St Mirren got back to winning ways with a 2-0 victory at home to Ross County. Here are three things we learned from the game:

A belated change to the Paisley pattern

Goals have been hard to come by for St Mirren of late. Early in the second half of this game, in which they again created but spurned a number of chances before finally making the breakthrough, they passed the 500 minute mark since one of their own players had last found the net. That was Lewis Jamieson, whose 90th minute equaliser against Hibernian on November 8 was followed by four matches without scoring and a win over Livingston that was settled by a Sean Kelly own goal, a former St Mirren defender ironically enough. 

Manager Stephen Robinson has tried all number of permutations in attack to try to end that sequence, giving Jamieson, Jonah Ayunga, Mika Mandron, Alex Greive, Toyosi Olusanya and Stav Nahmani all the chance to stake a claim to become the team’s regular starting centre forwards.

It was more of the same here for a while, Ayunga missing two good chances to open the scoring, Nahmani also thwarted in an otherwise first league start in the team and Greg Kiltie hitting the bar when he probably ought to have scored. 

Given that record it was probably not a surprise that it took another own goal for Saints to finally move in front. It was credited to the unfortunate Ryan Leak but only after a delay, VAR intervening after novice referee Calum Scott had allowed play to go on despite home protests. 

Six minutes later and finally a St Mirren player took Jamieson’s mantle. It was a first goal for Ayunga since returning from a lengthy injury lay-off, a special moment for the him but not one Ross Laidlaw in the County goal will want to look back on with the ball slipping underneath him. After that Saints reverted to type, passing up a number of good openings to get a third goal. But at least this time they had another win to celebrate as they move back up to third in the table.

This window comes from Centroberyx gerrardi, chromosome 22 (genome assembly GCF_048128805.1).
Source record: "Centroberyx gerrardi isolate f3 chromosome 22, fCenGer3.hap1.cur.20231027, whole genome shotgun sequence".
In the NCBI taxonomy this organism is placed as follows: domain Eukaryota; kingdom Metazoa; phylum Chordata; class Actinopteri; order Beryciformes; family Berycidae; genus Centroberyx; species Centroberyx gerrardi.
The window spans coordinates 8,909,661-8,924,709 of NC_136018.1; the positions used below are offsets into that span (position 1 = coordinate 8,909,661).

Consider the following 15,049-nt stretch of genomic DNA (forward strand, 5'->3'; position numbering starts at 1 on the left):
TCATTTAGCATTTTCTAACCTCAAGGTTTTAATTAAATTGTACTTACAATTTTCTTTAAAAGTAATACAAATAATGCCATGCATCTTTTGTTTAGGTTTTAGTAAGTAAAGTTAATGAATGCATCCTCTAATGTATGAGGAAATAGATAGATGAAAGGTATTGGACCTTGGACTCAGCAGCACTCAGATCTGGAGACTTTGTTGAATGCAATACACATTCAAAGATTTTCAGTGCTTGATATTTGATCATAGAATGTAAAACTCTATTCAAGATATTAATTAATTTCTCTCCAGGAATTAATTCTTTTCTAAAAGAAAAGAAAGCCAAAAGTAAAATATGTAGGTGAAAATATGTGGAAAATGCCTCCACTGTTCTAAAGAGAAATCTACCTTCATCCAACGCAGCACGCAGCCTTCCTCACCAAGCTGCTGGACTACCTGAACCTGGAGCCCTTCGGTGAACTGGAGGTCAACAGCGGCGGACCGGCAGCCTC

“If we took every chance that we made our strikers wouldn’t be playing for St Mirren,” admitted Robinson. “It’s as simple as that. If Jonah scores every chance and he’s 6ft 5, good right foot, left foot and really quick he wouldn’t be playing here. That’s the consistency aspect of it. Now it’s about if we can take more of our chances.”

Bump in the road for County

Derek Adams had enjoyed a strong start since returning to Dingwall before this one, two wins, one draw and no goals conceded. This defeat was something of a setback, then, in their bid to avoid being embroiled in a relegation scrap although this has rarely been a happy hunting ground without a win here since 2015. They looked solid enough defensively for as long as St Mirren kept spurning chances but never really threatened at the other end, although Jordan White ought to have directed a first-half header on target while Alex Samuel was only denied by a brilliant Zach Hemming save as County chased the game.

“We didn’t play as well as we can do or have done,” admitted Adams. “We didn’t deserve to win the game. The first goal was always going to be pivotal in this game.”

Home comforts

St Mirren’s successful mission to reach the top six last year was built on a formidable home record in the first half of the season in particular. After an opening day loss to Motherwell, the Buddies went all the way to February before suffering another defeat in front of their own fans when Hibs were in town. 

The bijou, 8000-seater SMISA Stadium could never be considered a football fortress in the traditional sense but it continues to serve them well, with Rangers the only team to have left Paisley with three points in their pocket this season. Given their well-documented troubles on the road, it will be vital for Saints to continue to make hay at home if they are to maintain a top six push for another season, with struggling Motherwell next in town on Saturday.